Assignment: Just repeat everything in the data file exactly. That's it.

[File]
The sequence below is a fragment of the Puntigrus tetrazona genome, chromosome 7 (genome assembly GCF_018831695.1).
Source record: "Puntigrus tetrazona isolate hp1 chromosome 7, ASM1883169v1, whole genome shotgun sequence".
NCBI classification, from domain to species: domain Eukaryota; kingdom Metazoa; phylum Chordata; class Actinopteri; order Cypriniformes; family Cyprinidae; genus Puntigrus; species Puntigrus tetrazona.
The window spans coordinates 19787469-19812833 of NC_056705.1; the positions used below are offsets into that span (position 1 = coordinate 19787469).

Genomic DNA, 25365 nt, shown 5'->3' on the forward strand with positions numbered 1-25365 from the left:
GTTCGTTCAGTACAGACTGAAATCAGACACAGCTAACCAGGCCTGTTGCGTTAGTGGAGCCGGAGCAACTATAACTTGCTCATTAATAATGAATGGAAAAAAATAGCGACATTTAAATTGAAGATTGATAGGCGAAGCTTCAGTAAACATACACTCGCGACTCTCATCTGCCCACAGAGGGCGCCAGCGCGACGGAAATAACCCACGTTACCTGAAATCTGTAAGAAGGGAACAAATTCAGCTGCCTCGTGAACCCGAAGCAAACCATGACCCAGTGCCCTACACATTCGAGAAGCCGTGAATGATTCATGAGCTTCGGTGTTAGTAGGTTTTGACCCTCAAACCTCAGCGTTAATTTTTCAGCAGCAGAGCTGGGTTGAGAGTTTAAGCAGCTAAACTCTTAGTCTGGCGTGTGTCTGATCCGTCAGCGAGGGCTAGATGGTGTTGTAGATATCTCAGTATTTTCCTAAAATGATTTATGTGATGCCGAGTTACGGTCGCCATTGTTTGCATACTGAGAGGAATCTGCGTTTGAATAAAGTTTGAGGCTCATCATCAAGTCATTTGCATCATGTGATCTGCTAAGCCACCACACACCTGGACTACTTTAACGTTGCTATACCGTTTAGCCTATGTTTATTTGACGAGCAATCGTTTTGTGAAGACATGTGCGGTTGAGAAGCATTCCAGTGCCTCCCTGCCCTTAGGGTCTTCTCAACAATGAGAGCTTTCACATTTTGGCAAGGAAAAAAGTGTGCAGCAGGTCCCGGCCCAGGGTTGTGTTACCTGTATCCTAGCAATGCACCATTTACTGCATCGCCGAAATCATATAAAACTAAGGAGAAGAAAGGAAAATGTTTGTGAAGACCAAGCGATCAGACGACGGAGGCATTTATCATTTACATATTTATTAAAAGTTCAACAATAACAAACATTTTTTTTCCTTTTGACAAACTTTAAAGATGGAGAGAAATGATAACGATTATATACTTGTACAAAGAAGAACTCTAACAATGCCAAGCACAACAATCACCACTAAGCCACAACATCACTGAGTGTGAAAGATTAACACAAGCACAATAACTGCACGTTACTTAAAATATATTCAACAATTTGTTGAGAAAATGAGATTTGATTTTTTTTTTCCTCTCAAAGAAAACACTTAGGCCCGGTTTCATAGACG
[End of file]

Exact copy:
The sequence below is a fragment of the Puntigrus tetrazona genome, chromosome 7 (genome assembly GCF_018831695.1).
Source record: "Puntigrus tetrazona isolate hp1 chromosome 7, ASM1883169v1, whole genome shotgun sequence".
NCBI classification, from domain to species: domain Eukaryota; kingdom Metazoa; phylum Chordata; class Actinopteri; order Cypriniformes; family Cyprinidae; genus Puntigrus; species Puntigrus tetrazona.
The window spans coordinates 19787469-19812833 of NC_056705.1; the positions used below are offsets into that span (position 1 = coordinate 19787469).

Genomic DNA, 25365 nt, shown 5'->3' on the forward strand with positions numbered 1-25365 from the left:
GTTCGTTCAGTACAGACTGAAATCAGACACAGCTAACCAGGCCTGTTGCGTTAGTGGAGCCGGAGCAACTATAACTTGCTCATTAATAATGAATGGAAAAAAATAGCGACATTTAAATTGAAGATTGATAGGCGAAGCTTCAGTAAACATACACTCGCGACTCTCATCTGCCCACAGAGGGCGCCAGCGCGACGGAAATAACCCACGTTACCTGAAATCTGTAAGAAGGGAACAAATTCAGCTGCCTCGTGAACCCGAAGCAAACCATGACCCAGTGCCCTACACATTCGAGAAGCCGTGAATGATTCATGAGCTTCGGTGTTAGTAGGTTTTGACCCTCAAACCTCAGCGTTAATTTTTCAGCAGCAGAGCTGGGTTGAGAGTTTAAGCAGCTAAACTCTTAGTCTGGCGTGTGTCTGATCCGTCAGCGAGGGCTAGATGGTGTTGTAGATATCTCAGTATTTTCCTAAAATGATTTATGTGATGCCGAGTTACGGTCGCCATTGTTTGCATACTGAGAGGAATCTGCGTTTGAATAAAGTTTGAGGCTCATCATCAAGTCATTTGCATCATGTGATCTGCTAAGCCACCACACACCTGGACTACTTTAACGTTGCTATACCGTTTAGCCTATGTTTATTTGACGAGCAATCGTTTTGTGAAGACATGTGCGGTTGAGAAGCATTCCAGTGCCTCCCTGCCCTTAGGGTCTTCTCAACAATGAGAGCTTTCACATTTTGGCAAGGAAAAAAGTGTGCAGCAGGTCCCGGCCCAGGGTTGTGTTACCTGTATCCTAGCAATGCACCATTTACTGCATCGCCGAAATCATATAAAACTAAGGAGAAGAAAGGAAAATGTTTGTGAAGACCAAGCGATCAGACGACGGAGGCATTTATCATTTACATATTTATTAAAAGTTCAACAATAACAAACATTTTTTTTCCTTTTGACAAACTTTAAAGATGGAGAGAAATGATAACGATTATATACTTGTACAAAGAAGAACTCTAACAATGCCAAGCACAACAATCACCACTAAGCCACAACATCACTGAGTGTGAAAGATTAACACAAGCACAATAACTGCACGTTACTTAAAATATATTCAACAATTTGTTGAGAAAATGAGATTTGATTTTTTTTTTCCTCTCAAAGAAAACACTTAGGCCCGGTTTCATAGACG